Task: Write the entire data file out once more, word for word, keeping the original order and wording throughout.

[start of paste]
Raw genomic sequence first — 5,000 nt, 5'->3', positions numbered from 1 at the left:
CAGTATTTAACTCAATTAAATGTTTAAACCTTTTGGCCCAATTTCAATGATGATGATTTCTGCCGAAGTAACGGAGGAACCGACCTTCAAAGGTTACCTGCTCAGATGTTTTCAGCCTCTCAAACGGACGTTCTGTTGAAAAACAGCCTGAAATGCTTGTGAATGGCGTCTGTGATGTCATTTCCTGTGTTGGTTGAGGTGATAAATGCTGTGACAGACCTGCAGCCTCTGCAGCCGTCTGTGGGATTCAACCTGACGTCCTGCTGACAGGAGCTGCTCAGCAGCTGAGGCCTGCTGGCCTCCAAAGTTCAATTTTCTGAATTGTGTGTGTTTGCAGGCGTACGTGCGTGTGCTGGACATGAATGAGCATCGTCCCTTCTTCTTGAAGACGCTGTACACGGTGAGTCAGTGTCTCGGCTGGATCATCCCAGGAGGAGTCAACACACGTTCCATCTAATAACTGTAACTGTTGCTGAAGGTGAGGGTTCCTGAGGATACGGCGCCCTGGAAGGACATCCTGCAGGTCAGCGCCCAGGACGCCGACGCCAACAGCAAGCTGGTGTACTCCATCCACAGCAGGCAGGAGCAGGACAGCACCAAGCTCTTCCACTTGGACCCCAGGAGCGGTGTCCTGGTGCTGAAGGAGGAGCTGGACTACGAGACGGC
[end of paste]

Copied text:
Raw genomic sequence first — 5,000 nt, 5'->3', positions numbered from 1 at the left:
CAGTATTTAACTCAATTAAATGTTTAAACCTTTTGGCCCAATTTCAATGATGATGATTTCTGCCGAAGTAACGGAGGAACCGACCTTCAAAGGTTACCTGCTCAGATGTTTTCAGCCTCTCAAACGGACGTTCTGTTGAAAAACAGCCTGAAATGCTTGTGAATGGCGTCTGTGATGTCATTTCCTGTGTTGGTTGAGGTGATAAATGCTGTGACAGACCTGCAGCCTCTGCAGCCGTCTGTGGGATTCAACCTGACGTCCTGCTGACAGGAGCTGCTCAGCAGCTGAGGCCTGCTGGCCTCCAAAGTTCAATTTTCTGAATTGTGTGTGTTTGCAGGCGTACGTGCGTGTGCTGGACATGAATGAGCATCGTCCCTTCTTCTTGAAGACGCTGTACACGGTGAGTCAGTGTCTCGGCTGGATCATCCCAGGAGGAGTCAACACACGTTCCATCTAATAACTGTAACTGTTGCTGAAGGTGAGGGTTCCTGAGGATACGGCGCCCTGGAAGGACATCCTGCAGGTCAGCGCCCAGGACGCCGACGCCAACAGCAAGCTGGTGTACTCCATCCACAGCAGGCAGGAGCAGGACAGCACCAAGCTCTTCCACTTGGACCCCAGGAGCGGTGTCCTGGTGCTGAAGGAGGAGCTGGACTACGAGACGGC